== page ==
The Tämpiṭavihāras of Sri Lanka

The Tämpiṭavihāras of Sri Lanka

Elevated Image-Houses in Buddhist Architecture

By Kapila D. Silva & Dhammika P. Chandrasekara
Foreword by Amos Rapoport

The Ṭämpiṭavihāras of Sri Lanka focuses on one distinctive Buddhist architectural practice from pre-modern Sri Lanka – the construction of Buddha image-houses on elevated wooden platforms supported by stone pillars. 

PDF, 194 Pages


July 2021

£25.00, $40.00

EPUB, 194 Pages


July 2021

£25.00, $40.00

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About This Book

The Ṭämpiṭavihāras of Sri Lanka focuses on one distinctive Buddhist architectural practice from pre-modern Sri Lanka – the construction of Buddha image-houses on elevated wooden platforms supported by stone pillars. As a centre of Buddhism, Sri Lanka has a rich tradition of erecting Buddha image-houses, the origin of which dates to the fifth century. Yet, the ṭämpiṭavihāra tradition only existed from the thirteenth to the nineteenth centuries. The ṭämpiṭavihāra is an exceptional type of image-house, not only for its specific timeframe and unique construction technology, but also for its complex architectural conception of the Buddhist worldview and soteriology. Except for this period of Sri Lankan history, this architectural exemplar does not exist in anytime or anywhere in the entire Buddhist world. This book examines the significant aspects of ṭämpiṭavihāra architecture and documents some of the distinctive examples with an analysis of their architectural design and symbolic content.

Richly illustrated with photographs and drawings, the book is organized into two parts. The first part examines the significant historical, cultural, and architectural aspects of ṭämpiṭavihāras in depth. The second part documents fifty of the distinctive examples of ṭämpiṭavihāras in the country with an analysis of their architectural designs and symbolic content. Each example is illustrated with architectural drawings of its plans, elevations, and sections along with photographs. The book also includes a list of over 200 extant tämpiṭavihāras in the country. This book is the very first comprehensive examination of the subject of tämpiṭavihāras published in any language and made available for a global audience. It narrates the story of ṭämpiṭavihāras from a multidimensional perspective that involves architecture, anthropology, archaeology, art history, geography, history, sociology, and theology. Consequently, it appeals to a vast array of enthusiasts of these disciplines in addition to scholars in Asian studies, South Asian studies, Sri Lankan studies, and Buddhist studies.


‘This book, a product of 20-years of journey to experience and reveal the spirit of place and distinctiveness of built structure, is a landmark presenting the continuity of history since late medieval period, as illustrated by the distinct shrines built on stone pillars, called ṭämpiṭavihāra. I am sure this will open new avenues for further research.’ — Prof. Rana P.B. Singh, President- Asian Cultural Landscape Association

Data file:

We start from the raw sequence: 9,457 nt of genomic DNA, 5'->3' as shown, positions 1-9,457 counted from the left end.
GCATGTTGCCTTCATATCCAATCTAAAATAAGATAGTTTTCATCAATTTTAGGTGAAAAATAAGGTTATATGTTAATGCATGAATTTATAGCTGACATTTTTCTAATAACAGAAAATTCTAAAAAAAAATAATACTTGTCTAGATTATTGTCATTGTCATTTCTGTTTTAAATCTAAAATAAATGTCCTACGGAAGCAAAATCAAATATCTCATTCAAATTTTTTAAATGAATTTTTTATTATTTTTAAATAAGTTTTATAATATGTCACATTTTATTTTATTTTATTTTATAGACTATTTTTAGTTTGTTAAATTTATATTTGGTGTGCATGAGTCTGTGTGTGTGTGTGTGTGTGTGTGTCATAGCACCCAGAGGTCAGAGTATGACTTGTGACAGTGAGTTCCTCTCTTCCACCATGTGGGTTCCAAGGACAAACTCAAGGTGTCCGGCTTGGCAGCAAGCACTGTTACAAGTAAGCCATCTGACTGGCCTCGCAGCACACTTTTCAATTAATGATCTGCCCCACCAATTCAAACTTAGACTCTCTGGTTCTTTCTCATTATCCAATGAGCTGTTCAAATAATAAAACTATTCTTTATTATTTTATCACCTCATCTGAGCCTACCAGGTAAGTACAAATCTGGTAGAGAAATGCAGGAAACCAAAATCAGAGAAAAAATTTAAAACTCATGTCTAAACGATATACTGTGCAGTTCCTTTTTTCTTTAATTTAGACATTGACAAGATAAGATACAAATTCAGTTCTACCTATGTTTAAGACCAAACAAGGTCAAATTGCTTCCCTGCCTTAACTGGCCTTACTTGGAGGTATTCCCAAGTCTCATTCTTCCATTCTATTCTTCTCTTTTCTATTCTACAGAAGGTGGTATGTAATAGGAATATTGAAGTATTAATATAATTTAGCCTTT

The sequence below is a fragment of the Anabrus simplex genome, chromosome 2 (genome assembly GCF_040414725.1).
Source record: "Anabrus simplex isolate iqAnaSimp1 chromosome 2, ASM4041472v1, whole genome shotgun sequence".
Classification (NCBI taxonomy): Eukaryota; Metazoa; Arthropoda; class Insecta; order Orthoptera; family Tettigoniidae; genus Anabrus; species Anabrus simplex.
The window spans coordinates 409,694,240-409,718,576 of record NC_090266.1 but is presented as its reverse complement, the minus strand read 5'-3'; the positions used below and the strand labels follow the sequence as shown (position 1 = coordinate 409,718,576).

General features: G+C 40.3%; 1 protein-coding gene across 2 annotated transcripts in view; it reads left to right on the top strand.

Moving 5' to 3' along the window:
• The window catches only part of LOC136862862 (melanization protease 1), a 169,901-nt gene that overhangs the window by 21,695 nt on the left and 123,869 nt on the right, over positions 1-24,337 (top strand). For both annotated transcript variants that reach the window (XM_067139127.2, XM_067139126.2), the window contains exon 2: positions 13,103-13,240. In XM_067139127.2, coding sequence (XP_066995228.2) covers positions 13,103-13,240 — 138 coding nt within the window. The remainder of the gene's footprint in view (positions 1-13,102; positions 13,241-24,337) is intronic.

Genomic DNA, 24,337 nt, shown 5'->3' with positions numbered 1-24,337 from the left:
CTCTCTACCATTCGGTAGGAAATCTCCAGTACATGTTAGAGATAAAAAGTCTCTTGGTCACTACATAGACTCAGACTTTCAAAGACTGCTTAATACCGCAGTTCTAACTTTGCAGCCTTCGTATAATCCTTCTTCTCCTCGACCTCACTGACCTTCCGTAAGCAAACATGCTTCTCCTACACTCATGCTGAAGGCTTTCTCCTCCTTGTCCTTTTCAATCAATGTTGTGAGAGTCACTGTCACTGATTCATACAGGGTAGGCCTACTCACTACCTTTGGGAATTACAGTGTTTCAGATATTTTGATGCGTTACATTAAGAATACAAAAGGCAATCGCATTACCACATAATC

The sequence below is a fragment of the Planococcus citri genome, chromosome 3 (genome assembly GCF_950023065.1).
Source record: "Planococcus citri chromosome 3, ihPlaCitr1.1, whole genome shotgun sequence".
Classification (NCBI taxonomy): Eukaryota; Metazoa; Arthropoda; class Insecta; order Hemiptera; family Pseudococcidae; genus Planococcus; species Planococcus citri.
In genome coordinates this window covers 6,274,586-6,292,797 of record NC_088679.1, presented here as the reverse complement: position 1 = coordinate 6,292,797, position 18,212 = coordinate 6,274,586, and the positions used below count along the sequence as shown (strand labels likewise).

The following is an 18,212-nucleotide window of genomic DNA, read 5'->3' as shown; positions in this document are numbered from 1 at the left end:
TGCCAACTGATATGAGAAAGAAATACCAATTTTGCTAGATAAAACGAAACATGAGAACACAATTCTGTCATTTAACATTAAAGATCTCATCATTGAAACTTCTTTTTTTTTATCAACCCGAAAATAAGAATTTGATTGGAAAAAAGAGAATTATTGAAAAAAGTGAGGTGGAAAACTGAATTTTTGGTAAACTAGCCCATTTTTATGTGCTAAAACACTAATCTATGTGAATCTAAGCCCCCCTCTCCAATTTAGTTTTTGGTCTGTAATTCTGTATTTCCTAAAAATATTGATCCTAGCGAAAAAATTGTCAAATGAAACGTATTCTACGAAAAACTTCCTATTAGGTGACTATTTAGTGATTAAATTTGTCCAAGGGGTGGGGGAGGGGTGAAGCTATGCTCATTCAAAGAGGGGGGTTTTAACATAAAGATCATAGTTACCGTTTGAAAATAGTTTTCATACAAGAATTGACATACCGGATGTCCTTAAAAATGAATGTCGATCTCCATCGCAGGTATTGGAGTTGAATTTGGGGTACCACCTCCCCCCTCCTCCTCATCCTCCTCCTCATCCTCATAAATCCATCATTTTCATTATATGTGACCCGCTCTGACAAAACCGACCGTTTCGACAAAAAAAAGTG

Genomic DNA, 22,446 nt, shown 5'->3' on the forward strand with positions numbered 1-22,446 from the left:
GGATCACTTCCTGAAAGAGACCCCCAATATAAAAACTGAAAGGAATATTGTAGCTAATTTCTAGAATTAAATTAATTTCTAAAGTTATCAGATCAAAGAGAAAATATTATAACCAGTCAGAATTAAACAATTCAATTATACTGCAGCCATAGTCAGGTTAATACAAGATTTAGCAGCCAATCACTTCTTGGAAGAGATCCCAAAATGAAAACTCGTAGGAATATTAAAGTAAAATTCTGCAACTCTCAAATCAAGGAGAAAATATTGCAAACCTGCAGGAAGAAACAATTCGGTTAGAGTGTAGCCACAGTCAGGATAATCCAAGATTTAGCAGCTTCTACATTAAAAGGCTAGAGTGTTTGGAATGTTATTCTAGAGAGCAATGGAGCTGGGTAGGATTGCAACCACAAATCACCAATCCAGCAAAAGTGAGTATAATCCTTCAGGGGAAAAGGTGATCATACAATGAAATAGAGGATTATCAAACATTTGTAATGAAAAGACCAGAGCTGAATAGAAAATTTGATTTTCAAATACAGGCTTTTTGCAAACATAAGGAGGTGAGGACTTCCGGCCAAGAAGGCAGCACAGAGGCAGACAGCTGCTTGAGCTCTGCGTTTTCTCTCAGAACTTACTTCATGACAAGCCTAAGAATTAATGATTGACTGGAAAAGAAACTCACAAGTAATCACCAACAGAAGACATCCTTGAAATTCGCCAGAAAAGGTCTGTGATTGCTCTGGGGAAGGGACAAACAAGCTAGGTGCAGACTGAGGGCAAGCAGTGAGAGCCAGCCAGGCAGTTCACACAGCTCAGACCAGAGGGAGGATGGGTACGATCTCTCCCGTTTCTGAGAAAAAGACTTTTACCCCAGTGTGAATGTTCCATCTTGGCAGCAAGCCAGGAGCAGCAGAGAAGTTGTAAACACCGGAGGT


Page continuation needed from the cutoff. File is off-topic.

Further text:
The Tämpiṭavihāras of Sri Lanka makes an invaluable addition to literature on regional Buddhist religious literature. Its excellent documentation, analysis and presentation of architecture, materials and methods of construction, artistic embellishments as well as vernacular nuances and terminologies of Tämpiṭavihāras, along with the Brikshya-chaitya and the Stupa, raises the book to a laudable act of conservation. I find its creative use of classroom and field learning experiences of students and teachers refreshing, instructive and worth emulating.’ — Sudarshan Raj Tiwari, Lumbini College of Buddhism and Himalayan Studies, Lumbini Buddhist University

‘The authors provide a systematic and in-depth introduction to Buddhism's history and the tradition of Buddhist heritage in Sri Lanka. The book reveals the hidden treasure of Sri Lankan architecture that was previously understudied or less known. I applaud this book's publication as a valuable addition to the repository of knowledge of Asian architecture. It is indeed an important step to transform Asia from a knowledge consumer into a knowledge producer and a substantial contribution to Architectural discourse in general.’ —Dr Johannes Widodo, Director of Graduate Programs in Architectural Conservation, National University of Singapore

Author Information

Kapila D. Silva is a professor of architecture at the University of Kansas, USA.

Dhammika P. Chandrasekara is a senior lecturer of architecture and Dean of the Faculty of Architecture at the University of Moraṭuwa, Sri Lanka.


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Table of Contents

Illustrations; Acknowledgements; Foreword by Amos Rapoport; 1 Introduction; Part I The Ṭämpiṭavihāra Tradition; Chapter 1 The Tradition of Buddha Image-Houses in Sri Lanka; Chapter 2 The Ṭämpiṭavihāra Design; Chapter 3 The Evolution of Ṭämpiṭavihāras and Their Variations; Conclusion; Part II Illustrations of Selected Ṭämpiṭavihāras; Introduction; Central Province; North Central Province; North Western (Vayamba) Province; Sabaragamuva Province; Southern Province; Ūva Province; Western Province; Bibliography; Appendix: A List of Ṭämpiṭavihāras in Sri Lanka; Index.


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